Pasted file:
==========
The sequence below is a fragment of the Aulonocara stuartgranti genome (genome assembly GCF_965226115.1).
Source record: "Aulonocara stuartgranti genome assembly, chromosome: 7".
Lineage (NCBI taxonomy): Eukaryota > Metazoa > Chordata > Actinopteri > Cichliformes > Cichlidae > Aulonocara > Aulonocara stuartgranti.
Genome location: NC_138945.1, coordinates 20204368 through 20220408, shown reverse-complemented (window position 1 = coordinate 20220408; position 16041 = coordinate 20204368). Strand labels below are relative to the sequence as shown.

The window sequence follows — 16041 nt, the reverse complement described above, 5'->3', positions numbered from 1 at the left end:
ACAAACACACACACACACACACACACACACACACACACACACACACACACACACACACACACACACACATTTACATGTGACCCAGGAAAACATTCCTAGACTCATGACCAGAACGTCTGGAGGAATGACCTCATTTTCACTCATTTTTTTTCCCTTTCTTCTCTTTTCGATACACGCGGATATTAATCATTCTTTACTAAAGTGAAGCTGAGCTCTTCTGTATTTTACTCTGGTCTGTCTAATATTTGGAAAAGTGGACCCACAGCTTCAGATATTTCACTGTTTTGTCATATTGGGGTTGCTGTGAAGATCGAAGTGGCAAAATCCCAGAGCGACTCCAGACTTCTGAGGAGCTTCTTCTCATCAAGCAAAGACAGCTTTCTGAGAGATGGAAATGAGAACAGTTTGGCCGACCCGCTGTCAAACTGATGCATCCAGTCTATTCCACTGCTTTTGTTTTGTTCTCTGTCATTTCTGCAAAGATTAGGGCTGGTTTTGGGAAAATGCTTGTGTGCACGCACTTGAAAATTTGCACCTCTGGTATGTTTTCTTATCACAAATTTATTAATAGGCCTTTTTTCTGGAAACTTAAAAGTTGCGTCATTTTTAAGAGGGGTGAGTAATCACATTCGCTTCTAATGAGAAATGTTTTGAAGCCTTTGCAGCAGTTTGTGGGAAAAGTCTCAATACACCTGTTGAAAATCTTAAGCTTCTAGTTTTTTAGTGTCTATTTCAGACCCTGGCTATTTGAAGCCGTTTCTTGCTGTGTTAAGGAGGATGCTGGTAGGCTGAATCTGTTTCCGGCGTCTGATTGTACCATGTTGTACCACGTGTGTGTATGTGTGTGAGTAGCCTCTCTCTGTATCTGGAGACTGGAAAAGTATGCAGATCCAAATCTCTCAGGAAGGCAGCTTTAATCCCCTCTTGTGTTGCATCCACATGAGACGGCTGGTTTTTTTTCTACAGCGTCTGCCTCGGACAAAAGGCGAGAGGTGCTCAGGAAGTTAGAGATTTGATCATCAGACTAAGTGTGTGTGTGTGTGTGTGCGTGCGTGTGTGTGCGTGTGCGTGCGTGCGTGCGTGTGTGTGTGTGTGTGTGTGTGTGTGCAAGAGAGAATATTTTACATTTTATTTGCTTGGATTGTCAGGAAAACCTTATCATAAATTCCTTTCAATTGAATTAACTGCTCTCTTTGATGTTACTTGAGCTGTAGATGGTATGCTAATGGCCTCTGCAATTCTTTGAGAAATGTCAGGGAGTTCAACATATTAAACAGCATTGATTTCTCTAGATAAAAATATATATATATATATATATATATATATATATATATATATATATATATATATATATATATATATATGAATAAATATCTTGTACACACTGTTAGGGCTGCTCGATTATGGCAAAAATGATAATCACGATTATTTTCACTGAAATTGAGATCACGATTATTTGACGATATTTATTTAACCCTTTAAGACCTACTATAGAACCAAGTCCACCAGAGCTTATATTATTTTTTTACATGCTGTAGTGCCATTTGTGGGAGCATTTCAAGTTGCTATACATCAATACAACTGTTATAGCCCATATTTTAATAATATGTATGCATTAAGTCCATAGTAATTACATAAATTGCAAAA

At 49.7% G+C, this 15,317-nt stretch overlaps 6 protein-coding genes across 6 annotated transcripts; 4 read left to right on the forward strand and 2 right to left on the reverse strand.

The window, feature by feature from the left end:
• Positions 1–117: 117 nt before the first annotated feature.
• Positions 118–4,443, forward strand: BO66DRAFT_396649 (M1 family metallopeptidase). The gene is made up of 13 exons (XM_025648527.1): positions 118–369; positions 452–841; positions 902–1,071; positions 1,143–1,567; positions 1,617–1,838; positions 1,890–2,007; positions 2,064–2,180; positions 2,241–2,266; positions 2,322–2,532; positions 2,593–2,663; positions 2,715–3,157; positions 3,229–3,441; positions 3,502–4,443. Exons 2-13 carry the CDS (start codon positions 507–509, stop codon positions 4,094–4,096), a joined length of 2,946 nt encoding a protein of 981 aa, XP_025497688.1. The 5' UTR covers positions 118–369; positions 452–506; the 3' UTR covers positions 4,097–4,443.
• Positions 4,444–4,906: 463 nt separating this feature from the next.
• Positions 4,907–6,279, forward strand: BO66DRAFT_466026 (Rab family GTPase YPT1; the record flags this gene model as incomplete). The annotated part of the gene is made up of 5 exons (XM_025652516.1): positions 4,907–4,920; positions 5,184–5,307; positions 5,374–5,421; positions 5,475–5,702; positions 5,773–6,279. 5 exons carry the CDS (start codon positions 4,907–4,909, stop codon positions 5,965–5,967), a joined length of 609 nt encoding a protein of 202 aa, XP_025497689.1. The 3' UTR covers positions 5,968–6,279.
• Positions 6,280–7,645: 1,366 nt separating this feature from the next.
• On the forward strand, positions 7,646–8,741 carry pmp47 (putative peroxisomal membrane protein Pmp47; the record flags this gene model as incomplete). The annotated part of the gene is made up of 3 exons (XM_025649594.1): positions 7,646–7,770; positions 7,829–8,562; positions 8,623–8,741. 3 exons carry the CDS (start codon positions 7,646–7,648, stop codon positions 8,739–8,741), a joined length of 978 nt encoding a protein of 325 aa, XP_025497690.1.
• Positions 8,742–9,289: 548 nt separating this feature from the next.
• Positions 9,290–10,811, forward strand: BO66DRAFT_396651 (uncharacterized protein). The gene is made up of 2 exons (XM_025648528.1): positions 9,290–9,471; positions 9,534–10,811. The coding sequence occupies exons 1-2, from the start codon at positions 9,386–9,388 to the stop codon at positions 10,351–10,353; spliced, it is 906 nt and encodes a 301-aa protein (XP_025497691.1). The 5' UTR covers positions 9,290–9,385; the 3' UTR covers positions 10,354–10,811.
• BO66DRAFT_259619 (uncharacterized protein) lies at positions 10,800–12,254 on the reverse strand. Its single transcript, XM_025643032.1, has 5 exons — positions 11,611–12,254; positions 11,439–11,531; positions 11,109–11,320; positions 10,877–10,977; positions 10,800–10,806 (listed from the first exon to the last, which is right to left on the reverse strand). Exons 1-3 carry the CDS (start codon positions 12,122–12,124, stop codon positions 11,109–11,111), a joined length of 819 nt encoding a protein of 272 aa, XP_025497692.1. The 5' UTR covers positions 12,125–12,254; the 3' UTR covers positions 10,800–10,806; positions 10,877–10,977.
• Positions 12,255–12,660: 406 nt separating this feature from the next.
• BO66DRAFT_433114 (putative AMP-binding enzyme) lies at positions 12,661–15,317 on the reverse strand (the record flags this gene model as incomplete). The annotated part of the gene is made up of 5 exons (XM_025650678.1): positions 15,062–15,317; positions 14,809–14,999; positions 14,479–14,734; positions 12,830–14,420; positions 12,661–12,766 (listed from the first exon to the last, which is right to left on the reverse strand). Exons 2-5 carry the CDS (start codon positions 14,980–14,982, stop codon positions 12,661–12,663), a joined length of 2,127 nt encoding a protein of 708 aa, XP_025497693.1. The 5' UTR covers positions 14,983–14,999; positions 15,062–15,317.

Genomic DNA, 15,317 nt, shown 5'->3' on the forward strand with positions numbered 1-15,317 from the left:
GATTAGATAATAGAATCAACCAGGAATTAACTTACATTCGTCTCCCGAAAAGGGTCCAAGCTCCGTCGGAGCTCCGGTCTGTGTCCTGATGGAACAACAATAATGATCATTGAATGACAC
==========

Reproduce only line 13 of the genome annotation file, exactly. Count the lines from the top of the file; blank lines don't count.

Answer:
• Positions 6,280–7,645: 1,366 nt separating this feature from the next.